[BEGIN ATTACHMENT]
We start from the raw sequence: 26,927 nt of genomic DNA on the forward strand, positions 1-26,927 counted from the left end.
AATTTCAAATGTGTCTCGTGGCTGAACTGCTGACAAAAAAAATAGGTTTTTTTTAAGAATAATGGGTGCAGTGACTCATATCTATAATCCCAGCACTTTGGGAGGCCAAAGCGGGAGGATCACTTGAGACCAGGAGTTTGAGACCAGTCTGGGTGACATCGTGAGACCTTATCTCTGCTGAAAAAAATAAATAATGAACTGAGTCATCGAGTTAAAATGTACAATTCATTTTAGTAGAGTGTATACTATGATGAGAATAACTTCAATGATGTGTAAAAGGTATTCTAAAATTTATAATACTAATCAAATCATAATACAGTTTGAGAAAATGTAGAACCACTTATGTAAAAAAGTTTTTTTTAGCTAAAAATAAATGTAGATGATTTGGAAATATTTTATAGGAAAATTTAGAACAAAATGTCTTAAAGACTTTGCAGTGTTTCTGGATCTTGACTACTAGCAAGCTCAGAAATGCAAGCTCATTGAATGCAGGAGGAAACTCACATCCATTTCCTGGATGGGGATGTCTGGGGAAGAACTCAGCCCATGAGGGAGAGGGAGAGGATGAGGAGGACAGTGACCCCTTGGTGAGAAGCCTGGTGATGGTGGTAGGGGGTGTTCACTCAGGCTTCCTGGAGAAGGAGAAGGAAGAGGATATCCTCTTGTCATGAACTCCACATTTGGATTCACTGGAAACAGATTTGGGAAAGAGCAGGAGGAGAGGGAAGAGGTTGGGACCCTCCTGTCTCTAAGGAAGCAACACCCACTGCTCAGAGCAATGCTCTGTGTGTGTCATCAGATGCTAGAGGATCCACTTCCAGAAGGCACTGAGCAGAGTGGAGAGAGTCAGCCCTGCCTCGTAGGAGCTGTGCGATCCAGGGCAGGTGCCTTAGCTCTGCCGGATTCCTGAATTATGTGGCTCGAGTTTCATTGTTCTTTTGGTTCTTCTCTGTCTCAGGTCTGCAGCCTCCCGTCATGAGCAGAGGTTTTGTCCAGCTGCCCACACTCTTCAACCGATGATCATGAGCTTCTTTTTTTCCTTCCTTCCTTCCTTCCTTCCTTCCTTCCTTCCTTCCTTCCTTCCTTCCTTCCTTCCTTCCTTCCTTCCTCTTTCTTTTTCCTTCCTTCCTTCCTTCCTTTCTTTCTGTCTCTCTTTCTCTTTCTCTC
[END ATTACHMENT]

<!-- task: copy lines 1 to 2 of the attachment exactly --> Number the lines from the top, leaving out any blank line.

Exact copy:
We start from the raw sequence: 26,927 nt of genomic DNA on the forward strand, positions 1-26,927 counted from the left end.
AATTTCAAATGTGTCTCGTGGCTGAACTGCTGACAAAAAAAATAGGTTTTTTTTAAGAATAATGGGTGCAGTGACTCATATCTATAATCCCAGCACTTTGGGAGGCCAAAGCGGGAGGATCACTTGAGACCAGGAGTTTGAGACCAGTCTGGGTGACATCGTGAGACCTTATCTCTGCTGAAAAAAATAAATAATGAACTGAGTCATCGAGTTAAAATGTACAATTCATTTTAGTAGAGTGTATACTATGATGAGAATAACTTCAATGATGTGTAAAAGGTATTCTAAAATTTATAATACTAATCAAATCATAATACAGTTTGAGAAAATGTAGAACCACTTATGTAAAAAAGTTTTTTTTAGCTAAAAATAAATGTAGATGATTTGGAAATATTTTATAGGAAAATTTAGAACAAAATGTCTTAAAGACTTTGCAGTGTTTCTGGATCTTGACTACTAGCAAGCTCAGAAATGCAAGCTCATTGAATGCAGGAGGAAACTCACATCCATTTCCTGGATGGGGATGTCTGGGGAAGAACTCAGCCCATGAGGGAGAGGGAGAGGATGAGGAGGACAGTGACCCCTTGGTGAGAAGCCTGGTGATGGTGGTAGGGGGTGTTCACTCAGGCTTCCTGGAGAAGGAGAAGGAAGAGGATATCCTCTTGTCATGAACTCCACATTTGGATTCACTGGAAACAGATTTGGGAAAGAGCAGGAGGAGAGGGAAGAGGTTGGGACCCTCCTGTCTCTAAGGAAGCAACACCCACTGCTCAGAGCAATGCTCTGTGTGTGTCATCAGATGCTAGAGGATCCACTTCCAGAAGGCACTGAGCAGAGTGGAGAGAGTCAGCCCTGCCTCGTAGGAGCTGTGCGATCCAGGGCAGGTGCCTTAGCTCTGCCGGATTCCTGAATTATGTGGCTCGAGTTTCATTGTTCTTTTGGTTCTTCTCTGTCTCAGGTCTGCAGCCTCCCGTCATGAGCAGAGGTTTTGTCCAGCTGCCCACACTCTTCAACCGATGATCATGAGCTTCTTTTTTTCCTTCCTTCCTTCCTTCCTTCCTTCCTTCCTTCCTTCCTTCCTTCCTTCCTTCCTTCCTTCCTTCCTTCCTCTTTCTTTTTCCTTCCTTCCTTCCTTCCTTTCTTTCTGTCTCTCTTTCTCTTTCTCTC